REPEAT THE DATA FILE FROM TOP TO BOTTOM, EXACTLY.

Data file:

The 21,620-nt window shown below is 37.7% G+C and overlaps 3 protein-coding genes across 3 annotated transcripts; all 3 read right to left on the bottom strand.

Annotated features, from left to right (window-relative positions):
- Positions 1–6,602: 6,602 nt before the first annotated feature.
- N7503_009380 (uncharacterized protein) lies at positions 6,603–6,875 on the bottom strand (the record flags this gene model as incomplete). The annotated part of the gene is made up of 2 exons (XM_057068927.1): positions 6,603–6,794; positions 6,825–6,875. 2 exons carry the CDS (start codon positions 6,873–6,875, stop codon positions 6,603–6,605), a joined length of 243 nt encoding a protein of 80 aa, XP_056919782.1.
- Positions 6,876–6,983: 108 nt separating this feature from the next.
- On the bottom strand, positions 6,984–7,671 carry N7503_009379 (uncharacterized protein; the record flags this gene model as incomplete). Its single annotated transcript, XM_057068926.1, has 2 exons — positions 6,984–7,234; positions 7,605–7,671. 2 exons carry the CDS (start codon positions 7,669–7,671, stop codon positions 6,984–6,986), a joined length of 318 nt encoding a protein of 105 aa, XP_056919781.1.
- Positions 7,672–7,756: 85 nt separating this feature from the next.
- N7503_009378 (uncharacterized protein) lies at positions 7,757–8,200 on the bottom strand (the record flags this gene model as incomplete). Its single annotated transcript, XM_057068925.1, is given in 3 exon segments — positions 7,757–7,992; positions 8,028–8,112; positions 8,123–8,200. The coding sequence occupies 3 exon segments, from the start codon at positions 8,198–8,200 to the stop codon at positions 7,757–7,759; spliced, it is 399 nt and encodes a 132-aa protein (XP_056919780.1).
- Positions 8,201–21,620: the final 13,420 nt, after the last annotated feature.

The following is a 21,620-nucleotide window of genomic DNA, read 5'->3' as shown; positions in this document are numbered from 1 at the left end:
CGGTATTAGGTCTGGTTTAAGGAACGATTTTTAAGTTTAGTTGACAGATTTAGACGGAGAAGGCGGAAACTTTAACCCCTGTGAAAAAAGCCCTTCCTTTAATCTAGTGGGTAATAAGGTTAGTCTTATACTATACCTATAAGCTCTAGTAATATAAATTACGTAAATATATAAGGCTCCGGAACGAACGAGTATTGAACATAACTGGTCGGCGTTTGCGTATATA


The 21,620-nt window shown below is 37.7% G+C and overlaps 3 protein-coding genes across 3 annotated transcripts; all 3 read right to left on the bottom strand.

Annotated features, from left to right (window-relative positions):
- Positions 1–6,602: 6,602 nt before the first annotated feature.
- N7503_009380 (uncharacterized protein) lies at positions 6,603–6,875 on the bottom strand (the record flags this gene model as incomplete). The annotated part of the gene is made up of 2 exons (XM_057068927.1): positions 6,603–6,794; positions 6,825–6,875. 2 exons carry the CDS (start codon positions 6,873–6,875, stop codon positions 6,603–6,605), a joined length of 243 nt encoding a protein of 80 aa, XP_056919782.1.
- Positions 6,876–6,983: 108 nt separating this feature from the next.
- On the bottom strand, positions 6,984–7,671 carry N7503_009379 (uncharacterized protein; the record flags this gene model as incomplete). Its single annotated transcript, XM_057068926.1, has 2 exons — positions 6,984–7,234; positions 7,605–7,671. 2 exons carry the CDS (start codon positions 7,669–7,671, stop codon positions 6,984–6,986), a joined length of 318 nt encoding a protein of 105 aa, XP_056919781.1.
- Positions 7,672–7,756: 85 nt separating this feature from the next.
- N7503_009378 (uncharacterized protein) lies at positions 7,757–8,200 on the bottom strand (the record flags this gene model as incomplete). Its single annotated transcript, XM_057068925.1, is given in 3 exon segments — positions 7,757–7,992; positions 8,028–8,112; positions 8,123–8,200. The coding sequence occupies 3 exon segments, from the start codon at positions 8,198–8,200 to the stop codon at positions 7,757–7,759; spliced, it is 399 nt and encodes a 132-aa protein (XP_056919780.1).
- Positions 8,201–21,620: the final 13,420 nt, after the last annotated feature.

The following is a 21,620-nucleotide window of genomic DNA, read 5'->3' as shown; positions in this document are numbered from 1 at the left end:
CGGTATTAGGTCTGGTTTAAGGAACGATTTTTAAGTTTAGTTGACAGATTTAGACGGAGAAGGCGGAAACTTTAACCCCTGTGAAAAAAGCCCTTCCTTTAATCTAGTGGGTAATAAGGTTAGTCTTATACTATACCTATAAGCTCTAGTAATATAAATTACGTAAATATATAAGGCTCCGGAACGAACGAGTATTGAACATAACTGGTCGGCGTTTGCGTATATA